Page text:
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Any recommendations for recruiting information security pros?

Finding qualified information security pros is a tough job because security certifications don't necessarily mean competence. So what makes the difference between a security pro and a security amateur? Security management expert Mike Rothman weighs in.

My organization is struggling to find and recruit qualified information security pros. Certifications would be nice, but primarily we're looking for smart people who have a little bit of experience. Is there anything you'd recommend we do in terms of trying to do some recruiting ourselves, or helping HR reel in the right people?
Recruiting qualified information security professionals is perhaps the most challenging aspect of the chief security officer's job nowadays. As I've written many times in the past, I believe that certifications are not terribly useful in determining whether a potential employee is qualified for an information security job, and I am pleased to see an organization not adhering to a certification-only hiring practice.

The reality is a corporation needs to have a couple of things going for it in order to attract good employees. First, having a competitive compensation package is a must. Security folks are in demand and that means they can (and should) command a premium salary and benefits to attract them. But it's about more than just money. Having a challenging work environment that will engage security pros and give them meaty projects they can work on is also important. Security professionals need to have a career path and corporations must be willing to make an investment in training and other education to keep their employees on the cutting edge both in technology and skills.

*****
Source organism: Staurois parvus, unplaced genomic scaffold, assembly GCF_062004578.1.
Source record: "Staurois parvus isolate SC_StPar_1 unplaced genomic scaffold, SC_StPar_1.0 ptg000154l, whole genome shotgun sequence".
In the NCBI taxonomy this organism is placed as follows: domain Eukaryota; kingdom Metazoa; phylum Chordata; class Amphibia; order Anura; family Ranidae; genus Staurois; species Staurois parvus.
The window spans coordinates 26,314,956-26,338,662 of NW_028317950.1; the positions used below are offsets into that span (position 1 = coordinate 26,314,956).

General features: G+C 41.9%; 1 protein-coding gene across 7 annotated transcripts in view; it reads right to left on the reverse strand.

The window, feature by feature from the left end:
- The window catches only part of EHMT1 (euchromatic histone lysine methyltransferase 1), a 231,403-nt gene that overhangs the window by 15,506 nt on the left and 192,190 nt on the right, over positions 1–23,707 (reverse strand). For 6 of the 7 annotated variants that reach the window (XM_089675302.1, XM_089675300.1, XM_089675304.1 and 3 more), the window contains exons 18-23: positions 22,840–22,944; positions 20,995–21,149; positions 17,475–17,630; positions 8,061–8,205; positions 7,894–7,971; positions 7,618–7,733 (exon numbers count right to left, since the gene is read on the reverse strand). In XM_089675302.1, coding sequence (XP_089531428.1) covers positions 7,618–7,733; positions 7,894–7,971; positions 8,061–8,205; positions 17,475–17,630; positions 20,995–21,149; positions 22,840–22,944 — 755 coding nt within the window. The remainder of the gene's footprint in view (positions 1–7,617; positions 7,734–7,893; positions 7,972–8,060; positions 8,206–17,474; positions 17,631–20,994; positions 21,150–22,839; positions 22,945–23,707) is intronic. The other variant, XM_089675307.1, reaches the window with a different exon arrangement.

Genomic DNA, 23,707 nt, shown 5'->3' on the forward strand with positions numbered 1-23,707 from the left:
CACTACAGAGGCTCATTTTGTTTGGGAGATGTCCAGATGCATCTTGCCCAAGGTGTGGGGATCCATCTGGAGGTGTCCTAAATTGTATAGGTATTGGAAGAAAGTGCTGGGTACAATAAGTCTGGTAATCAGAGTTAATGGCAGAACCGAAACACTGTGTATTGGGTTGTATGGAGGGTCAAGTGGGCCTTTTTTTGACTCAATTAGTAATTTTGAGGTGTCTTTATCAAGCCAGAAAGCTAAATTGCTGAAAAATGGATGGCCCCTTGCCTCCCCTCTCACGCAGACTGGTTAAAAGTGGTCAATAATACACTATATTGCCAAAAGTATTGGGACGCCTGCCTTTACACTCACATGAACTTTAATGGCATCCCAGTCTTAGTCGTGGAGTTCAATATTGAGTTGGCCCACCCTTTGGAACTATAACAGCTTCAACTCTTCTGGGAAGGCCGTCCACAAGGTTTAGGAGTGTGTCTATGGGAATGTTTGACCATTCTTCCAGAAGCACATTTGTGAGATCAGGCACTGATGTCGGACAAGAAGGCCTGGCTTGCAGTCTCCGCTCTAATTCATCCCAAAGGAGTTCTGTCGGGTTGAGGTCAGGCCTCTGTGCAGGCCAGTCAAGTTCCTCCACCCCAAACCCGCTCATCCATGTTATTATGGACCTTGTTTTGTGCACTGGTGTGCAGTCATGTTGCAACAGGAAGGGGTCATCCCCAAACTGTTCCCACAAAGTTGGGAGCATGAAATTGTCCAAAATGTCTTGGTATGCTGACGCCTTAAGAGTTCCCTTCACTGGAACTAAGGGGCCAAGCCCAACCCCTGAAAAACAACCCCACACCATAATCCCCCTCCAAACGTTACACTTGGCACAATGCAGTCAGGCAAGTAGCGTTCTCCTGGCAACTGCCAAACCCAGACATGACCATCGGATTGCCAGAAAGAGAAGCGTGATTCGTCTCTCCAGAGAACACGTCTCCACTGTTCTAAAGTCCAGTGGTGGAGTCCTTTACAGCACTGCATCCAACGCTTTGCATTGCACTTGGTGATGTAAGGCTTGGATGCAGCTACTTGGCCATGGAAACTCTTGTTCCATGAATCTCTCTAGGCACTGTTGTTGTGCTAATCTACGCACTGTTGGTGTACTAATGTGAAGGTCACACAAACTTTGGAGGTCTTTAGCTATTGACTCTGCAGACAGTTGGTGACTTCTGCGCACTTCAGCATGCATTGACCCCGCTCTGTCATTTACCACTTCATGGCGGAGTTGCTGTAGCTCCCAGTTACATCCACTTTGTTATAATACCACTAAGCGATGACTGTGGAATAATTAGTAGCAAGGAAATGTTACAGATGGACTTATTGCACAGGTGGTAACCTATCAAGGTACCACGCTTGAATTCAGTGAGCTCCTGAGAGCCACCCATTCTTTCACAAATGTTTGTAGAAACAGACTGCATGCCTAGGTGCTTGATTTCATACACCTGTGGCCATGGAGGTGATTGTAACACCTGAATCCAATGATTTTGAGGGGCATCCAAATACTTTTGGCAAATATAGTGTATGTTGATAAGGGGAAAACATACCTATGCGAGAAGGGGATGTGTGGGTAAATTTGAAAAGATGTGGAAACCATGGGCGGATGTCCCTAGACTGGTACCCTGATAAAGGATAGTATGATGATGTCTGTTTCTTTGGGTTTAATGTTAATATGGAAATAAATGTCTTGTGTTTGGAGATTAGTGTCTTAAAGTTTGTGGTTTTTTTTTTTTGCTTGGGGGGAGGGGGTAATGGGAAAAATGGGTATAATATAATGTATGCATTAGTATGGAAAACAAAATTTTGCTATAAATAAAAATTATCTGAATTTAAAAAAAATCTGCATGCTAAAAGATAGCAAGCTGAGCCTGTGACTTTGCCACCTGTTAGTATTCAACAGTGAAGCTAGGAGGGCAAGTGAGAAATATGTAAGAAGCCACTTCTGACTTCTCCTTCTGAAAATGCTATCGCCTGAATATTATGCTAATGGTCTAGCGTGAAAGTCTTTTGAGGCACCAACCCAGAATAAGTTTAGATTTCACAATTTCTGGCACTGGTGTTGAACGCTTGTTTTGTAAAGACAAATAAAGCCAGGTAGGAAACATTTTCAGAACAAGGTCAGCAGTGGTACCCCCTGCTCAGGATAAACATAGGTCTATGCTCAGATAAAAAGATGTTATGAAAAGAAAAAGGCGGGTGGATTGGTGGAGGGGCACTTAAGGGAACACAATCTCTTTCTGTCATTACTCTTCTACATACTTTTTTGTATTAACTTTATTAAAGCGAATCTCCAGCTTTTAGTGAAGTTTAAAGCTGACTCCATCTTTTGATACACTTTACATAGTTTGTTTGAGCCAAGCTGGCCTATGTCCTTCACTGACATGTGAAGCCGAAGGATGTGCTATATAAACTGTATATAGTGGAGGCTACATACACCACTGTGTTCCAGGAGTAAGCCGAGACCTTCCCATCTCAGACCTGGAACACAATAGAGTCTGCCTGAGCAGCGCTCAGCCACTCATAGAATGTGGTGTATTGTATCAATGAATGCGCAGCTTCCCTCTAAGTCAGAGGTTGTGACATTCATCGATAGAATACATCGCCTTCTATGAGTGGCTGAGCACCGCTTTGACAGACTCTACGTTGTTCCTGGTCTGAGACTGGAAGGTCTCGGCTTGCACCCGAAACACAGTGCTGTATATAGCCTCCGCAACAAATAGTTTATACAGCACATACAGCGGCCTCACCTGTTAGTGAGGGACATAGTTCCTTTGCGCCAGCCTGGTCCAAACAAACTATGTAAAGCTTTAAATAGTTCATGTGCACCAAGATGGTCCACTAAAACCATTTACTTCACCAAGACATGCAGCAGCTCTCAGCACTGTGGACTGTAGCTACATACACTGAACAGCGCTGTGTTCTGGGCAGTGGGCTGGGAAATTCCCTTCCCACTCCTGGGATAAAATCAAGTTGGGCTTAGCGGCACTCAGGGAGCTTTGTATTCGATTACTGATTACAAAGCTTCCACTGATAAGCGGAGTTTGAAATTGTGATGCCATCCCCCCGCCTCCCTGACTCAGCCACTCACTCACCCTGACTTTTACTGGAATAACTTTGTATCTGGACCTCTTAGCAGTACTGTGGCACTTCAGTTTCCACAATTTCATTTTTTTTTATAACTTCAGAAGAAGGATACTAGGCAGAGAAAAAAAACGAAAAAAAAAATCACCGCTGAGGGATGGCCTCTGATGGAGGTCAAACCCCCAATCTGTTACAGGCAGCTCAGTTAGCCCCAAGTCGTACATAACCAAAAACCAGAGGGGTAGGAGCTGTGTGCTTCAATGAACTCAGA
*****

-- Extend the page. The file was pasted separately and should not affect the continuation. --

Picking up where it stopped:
In terms of where to find these folks, company personnel (or recruiters) need to hang out where these folks do. That means in some of the security communities (for example, the Security Catalyst community, ha.ckers.org, etc.) as well as the more technically oriented conferences like SANS and DEFCON -- especially DEFCON, since a lot of younger security pros show up at that show looking to bolster their skills.

Most organizations must grow their own talent in-house, and information security is no exception. Consider looking for competent people with an interest in security within other technology groups, like the network team or application group, and then provide them with the training they need to understand and practice security. Talented information security practitioners don't grow on trees, so to speak, so wise organizations must plant the seeds to grow their own, which requires time and investment. Unless an organization is willing to overpay for talent, there aren't a lot of other ways to get it.

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This was last published in June 2008

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